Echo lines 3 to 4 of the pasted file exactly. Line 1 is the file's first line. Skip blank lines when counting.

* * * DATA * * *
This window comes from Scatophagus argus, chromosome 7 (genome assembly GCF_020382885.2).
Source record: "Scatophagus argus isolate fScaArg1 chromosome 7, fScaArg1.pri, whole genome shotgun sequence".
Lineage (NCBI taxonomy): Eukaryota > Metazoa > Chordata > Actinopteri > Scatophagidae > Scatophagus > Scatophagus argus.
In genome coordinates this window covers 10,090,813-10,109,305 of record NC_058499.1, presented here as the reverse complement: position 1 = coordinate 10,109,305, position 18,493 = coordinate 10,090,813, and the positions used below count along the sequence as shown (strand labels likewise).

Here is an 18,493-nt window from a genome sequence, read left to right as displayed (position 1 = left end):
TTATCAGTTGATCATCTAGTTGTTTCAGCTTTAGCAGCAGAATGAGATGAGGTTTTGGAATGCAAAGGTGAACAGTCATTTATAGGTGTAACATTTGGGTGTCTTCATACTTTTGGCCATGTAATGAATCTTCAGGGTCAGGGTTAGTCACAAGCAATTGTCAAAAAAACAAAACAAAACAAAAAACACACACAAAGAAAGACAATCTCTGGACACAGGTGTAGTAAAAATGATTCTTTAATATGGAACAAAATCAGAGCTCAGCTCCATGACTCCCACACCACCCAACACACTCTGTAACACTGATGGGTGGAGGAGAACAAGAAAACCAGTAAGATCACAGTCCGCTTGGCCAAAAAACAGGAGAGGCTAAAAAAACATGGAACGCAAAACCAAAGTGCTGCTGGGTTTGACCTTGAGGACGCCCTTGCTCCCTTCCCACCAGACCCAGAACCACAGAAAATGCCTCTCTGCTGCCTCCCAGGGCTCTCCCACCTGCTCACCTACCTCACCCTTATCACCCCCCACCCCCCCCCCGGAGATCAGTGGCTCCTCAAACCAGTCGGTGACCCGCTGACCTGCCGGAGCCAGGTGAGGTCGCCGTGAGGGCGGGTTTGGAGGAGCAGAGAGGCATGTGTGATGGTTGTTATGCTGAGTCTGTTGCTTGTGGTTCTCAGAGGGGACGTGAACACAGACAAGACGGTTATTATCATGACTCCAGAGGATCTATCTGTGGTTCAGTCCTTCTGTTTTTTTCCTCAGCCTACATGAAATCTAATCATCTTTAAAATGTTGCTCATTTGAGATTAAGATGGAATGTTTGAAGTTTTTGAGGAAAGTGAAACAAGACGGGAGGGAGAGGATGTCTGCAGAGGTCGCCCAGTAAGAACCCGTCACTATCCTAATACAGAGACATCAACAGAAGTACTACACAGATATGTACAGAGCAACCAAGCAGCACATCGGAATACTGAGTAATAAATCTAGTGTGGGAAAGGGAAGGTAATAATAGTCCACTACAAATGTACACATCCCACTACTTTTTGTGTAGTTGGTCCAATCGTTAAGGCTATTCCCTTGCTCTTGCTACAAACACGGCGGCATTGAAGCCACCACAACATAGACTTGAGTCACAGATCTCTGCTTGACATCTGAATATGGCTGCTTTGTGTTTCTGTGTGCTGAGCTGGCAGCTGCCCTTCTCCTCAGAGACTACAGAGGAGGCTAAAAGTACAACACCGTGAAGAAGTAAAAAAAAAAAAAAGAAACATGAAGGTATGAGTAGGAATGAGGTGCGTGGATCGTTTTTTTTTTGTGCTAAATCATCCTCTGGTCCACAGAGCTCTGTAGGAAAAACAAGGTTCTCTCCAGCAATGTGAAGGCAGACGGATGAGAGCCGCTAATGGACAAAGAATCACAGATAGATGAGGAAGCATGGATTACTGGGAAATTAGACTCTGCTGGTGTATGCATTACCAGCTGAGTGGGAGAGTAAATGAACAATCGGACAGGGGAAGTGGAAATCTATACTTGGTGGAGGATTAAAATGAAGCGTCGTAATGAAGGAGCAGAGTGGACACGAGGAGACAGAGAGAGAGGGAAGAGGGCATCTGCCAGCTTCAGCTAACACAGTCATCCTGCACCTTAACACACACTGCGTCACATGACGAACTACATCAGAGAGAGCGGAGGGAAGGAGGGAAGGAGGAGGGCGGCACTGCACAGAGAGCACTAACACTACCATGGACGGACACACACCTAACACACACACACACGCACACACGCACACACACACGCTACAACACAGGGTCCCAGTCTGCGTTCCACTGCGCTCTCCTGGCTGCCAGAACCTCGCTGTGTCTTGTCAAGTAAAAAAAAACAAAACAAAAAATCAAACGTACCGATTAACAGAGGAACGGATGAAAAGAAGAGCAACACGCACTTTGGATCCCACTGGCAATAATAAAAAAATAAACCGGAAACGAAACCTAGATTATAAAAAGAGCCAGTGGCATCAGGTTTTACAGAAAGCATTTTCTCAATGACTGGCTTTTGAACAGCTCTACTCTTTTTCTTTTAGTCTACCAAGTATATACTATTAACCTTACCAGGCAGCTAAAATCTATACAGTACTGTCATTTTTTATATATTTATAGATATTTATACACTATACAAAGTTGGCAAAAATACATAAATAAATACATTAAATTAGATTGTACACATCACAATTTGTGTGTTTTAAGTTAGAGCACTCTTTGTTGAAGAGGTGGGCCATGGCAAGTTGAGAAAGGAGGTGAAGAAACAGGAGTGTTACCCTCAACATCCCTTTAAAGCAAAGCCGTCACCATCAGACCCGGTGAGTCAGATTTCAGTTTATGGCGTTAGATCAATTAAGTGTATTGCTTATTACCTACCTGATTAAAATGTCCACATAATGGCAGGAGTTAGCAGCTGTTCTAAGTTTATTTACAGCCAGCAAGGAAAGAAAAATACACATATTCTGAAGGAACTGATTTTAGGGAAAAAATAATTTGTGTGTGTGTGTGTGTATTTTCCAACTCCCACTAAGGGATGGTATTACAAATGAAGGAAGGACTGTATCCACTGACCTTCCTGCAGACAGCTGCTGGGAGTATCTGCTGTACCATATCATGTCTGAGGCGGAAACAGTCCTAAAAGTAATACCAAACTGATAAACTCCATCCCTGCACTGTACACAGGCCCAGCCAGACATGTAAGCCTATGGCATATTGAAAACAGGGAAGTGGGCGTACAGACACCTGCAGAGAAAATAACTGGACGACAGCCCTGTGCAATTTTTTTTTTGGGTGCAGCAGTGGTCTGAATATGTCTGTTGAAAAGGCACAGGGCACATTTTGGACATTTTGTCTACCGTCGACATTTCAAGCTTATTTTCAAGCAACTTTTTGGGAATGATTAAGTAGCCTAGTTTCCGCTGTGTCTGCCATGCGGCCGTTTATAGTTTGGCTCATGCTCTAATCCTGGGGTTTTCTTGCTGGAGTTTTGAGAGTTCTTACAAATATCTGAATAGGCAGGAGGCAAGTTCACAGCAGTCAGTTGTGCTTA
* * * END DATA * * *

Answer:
Lineage (NCBI taxonomy): Eukaryota > Metazoa > Chordata > Actinopteri > Scatophagidae > Scatophagus > Scatophagus argus.
In genome coordinates this window covers 10,090,813-10,109,305 of record NC_058499.1, presented here as the reverse complement: position 1 = coordinate 10,109,305, position 18,493 = coordinate 10,090,813, and the positions used below count along the sequence as shown (strand labels likewise).